The US announcement to unconditionally withdraw its troops from Afghanistan by September
marks the end of the so-called global “war on terror”. But war in Afghanistan has not ended – only the US political will to fight it. War in Afghanistan will simply enter a new, bloody phase following the US exit, with far-reaching implications for South Asia.
The manner in which the United States is leaving will hasten Afghanistan’s impending civil war. Major consequences include the Taliban’s tactical ascendance
, re-emergence of warlordism, rekindling of ethnic and tribal fissures, reconstitution of the terrorist threat and the reversal of democratic and humanitarian progress post-September 11.
Indubitably, the US staying on in Afghanistan would have been a recipe for more war and the outcome would have been somewhat similar, irrespective of when America left. But the decision for an unconditional withdrawal is creating a triumphant jihadist narrative. Triumphalism that another great power has been defeated in Afghanistan will enthuse a plethora of jihadist groups in South Asia.
Though the terrorist threat to the US homeland and the West does not emanate from Afghanistan – most of it is home-grown or has moved to the Middle East and Africa – it can still become the hub of transnational terrorism.
In 2012, the epicentre of global jihadism moved from Afghanistan to Iraq and Syria. But with the territorial reversals and military defeat of Islamic State
in these two countries and the Taliban’s ascendance, Afghanistan can once again become the fountain of jihadism.
Even if the direct terrorist threat to the US and the West does not emerge from Afghanistan, developments there will still shape jihadist narratives, agendas and operational strategies in the Middle East and Africa, and inspire home-grown jihadists.
According to a US intelligence report released this month, al-Qaeda
and Isis have been degraded but not defeated. The Taliban is still closely allied with al-Qaeda and seeks its strategic guidance.
Crippled organisationally, al-Qaeda still has tremendous political and ideological influence over most jihadist groups in South Asia, which respect al-Qaeda as the vanguard of global jihadism. For instance, last August, al-Qaeda played a critical role in the reunification of the various factions of the Pakistani Taliban. These factors will allow al-Qaeda to resurrect its organisational structure.
After September 11
, jihadists from Kashmir-focused militant groups such as Harkat-ul-Mujahideen, Jaish e-Muhammed and Harkat-ul-Jihad al-Islami joined al-Qaeda following a ban under Pervez Musharraf’s regime in Pakistan.
Pakistan continues to put pressure on such groups under the guidelines of the Financial Action Task Force, a G7 initiative to combat money laundering, including terrorist financing. This may encourage a mass migration to a post-US Afghanistan, where they may join hands with al-Qaeda.
Meanwhile, the Isis franchise in Afghanistan, Islamic State Khorasan Province
(ISKP), has proved resilient with tremendous regenerative capacity in the face of a three-fold assault from Taliban, Afghan and US forces. Despite losing territory and fighters, it has stayed relevant by launching high-profile attacks, attracting fighters from Pakistan, India and Central Asia. The post-US chaos in Afghanistan will serve as oxygen.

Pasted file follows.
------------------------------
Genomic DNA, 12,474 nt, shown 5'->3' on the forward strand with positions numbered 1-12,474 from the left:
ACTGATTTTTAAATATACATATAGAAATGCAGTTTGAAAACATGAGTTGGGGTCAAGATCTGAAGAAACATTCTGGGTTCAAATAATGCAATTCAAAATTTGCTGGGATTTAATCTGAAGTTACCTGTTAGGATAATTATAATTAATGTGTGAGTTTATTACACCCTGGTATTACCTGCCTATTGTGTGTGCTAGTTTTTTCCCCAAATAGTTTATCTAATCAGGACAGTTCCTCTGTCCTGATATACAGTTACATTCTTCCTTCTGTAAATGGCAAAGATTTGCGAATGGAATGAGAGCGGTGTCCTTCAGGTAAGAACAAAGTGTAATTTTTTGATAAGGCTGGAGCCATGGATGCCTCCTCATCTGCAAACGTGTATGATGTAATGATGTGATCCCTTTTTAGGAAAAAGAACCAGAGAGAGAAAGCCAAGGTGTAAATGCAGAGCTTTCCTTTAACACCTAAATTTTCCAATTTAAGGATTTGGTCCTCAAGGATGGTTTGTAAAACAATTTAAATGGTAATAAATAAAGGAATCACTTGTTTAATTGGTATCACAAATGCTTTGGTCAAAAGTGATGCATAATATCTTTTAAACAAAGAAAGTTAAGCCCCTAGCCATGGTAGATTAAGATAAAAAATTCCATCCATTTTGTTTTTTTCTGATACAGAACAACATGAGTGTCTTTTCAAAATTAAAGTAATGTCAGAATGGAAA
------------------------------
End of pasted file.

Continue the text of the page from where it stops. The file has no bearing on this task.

Afghan security forces are no match for the Taliban, and their ability to stop jihadists from coming is dubious at best. Several thousand Central Asian and Uygur militants who went to Syria to join Isis and Hayat Tahrir al-Sham respectively may return to Afghanistan after the US exit. That could create security challenges for China
and Russia, even as the revival of the Pakistani Taliban is ominous for Pakistan.
India is also worried that Kashmiri militant groups
may use Afghanistan as a staging ground to launch attacks in Indian Kashmir. Iran, whose Shia militias played a decisive role in taking back territory in Iraq from Isis, is equally concerned about ISKP’s growing presence in Afghanistan.
If Afghanistan slides back into civil war, it will be markedly different from the 1990s
. Despite its tactical upper hand, the Taliban lacks the military muscle and numbers to impose a military victory. Regional countries including Pakistan are also opposed to the Taliban’s full return to power. Opportunistic militant groups will be able to exploit the situation.
By announcing an unconditional withdrawal, the US has thrown away its only leverage against the Taliban. The US presence in and exit from Afghanistan was the single most critical factor in shaping a desirable outcome for the Afghan peace process: a power-sharing mechanism to end the war peacefully. Hence, it is unsurprising that the Taliban has refused to join the Istanbul peace negotiations
In 2001, the US intervention in Afghanistan in response to al-Qaeda’s attack on the World Trade Centre marked the peak of the US-led unipolar world order.
The US responded with full might to terrorism on its soil. Twenty years later, its unconditional withdrawal, without defeating the Taliban, underscores the decline, if not the demise, of US unipolarity.
Historically, Afghanistan has been the agent of change in South Asia. All the great invaders, from the Mongols to the Mughals, passed through Afghanistan to reach the Indian subcontinent. Afghanistan’s geopolitical pre-eminence in shaping developments in South Asia will persist, notwithstanding the US withdrawal.
Whether it is the India-Pakistan proxy battles for regional influence, China’s Belt and Road Initiative
to connect Asia with Europe and Africa, or Russian ambitions to export gas to Pakistan and India, Afghanistan is central to them all.
Abdul Basit is a research fellow at the S. Rajaratnam School of International Studies, Singapore. Twitter @basitresearcher